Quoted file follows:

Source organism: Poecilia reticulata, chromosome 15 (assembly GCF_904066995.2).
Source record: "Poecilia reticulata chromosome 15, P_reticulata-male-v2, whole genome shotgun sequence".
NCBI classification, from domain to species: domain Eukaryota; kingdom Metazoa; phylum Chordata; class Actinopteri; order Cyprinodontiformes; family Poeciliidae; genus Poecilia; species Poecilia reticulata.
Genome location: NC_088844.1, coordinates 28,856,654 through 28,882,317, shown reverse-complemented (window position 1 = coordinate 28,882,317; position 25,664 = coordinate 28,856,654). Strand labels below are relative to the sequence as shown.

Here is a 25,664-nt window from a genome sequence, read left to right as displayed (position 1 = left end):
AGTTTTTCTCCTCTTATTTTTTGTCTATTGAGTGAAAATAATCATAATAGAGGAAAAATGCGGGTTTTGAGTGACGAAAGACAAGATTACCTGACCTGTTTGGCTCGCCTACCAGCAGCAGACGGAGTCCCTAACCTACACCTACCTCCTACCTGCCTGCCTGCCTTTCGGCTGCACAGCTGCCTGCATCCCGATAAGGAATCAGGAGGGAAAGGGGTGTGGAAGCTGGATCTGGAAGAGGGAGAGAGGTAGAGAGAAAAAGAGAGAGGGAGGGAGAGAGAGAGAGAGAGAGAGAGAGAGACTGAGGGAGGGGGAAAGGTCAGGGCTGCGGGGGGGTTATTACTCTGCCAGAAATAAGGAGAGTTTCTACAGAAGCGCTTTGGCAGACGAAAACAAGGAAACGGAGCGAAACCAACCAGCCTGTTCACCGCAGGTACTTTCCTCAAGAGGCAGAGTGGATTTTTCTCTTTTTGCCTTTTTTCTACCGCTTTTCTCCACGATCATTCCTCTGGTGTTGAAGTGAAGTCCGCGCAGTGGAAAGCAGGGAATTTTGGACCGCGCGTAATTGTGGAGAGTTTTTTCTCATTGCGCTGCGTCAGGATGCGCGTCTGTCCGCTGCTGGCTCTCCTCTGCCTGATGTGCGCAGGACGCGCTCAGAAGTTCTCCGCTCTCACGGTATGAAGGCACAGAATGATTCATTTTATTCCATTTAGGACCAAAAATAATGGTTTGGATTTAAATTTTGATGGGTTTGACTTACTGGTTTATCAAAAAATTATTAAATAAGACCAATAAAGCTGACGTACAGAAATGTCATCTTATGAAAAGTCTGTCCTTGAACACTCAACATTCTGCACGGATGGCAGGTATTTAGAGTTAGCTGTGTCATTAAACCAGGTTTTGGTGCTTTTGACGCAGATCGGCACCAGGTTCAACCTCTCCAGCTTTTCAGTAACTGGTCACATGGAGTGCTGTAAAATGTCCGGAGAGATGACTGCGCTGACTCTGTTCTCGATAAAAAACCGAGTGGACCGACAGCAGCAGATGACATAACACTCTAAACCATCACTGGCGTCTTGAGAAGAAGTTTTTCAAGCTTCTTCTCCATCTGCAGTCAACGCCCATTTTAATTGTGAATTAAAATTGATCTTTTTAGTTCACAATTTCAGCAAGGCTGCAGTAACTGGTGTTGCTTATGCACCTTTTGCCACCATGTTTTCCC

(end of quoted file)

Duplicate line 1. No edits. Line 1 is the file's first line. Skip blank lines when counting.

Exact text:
Source organism: Poecilia reticulata, chromosome 15 (assembly GCF_904066995.2).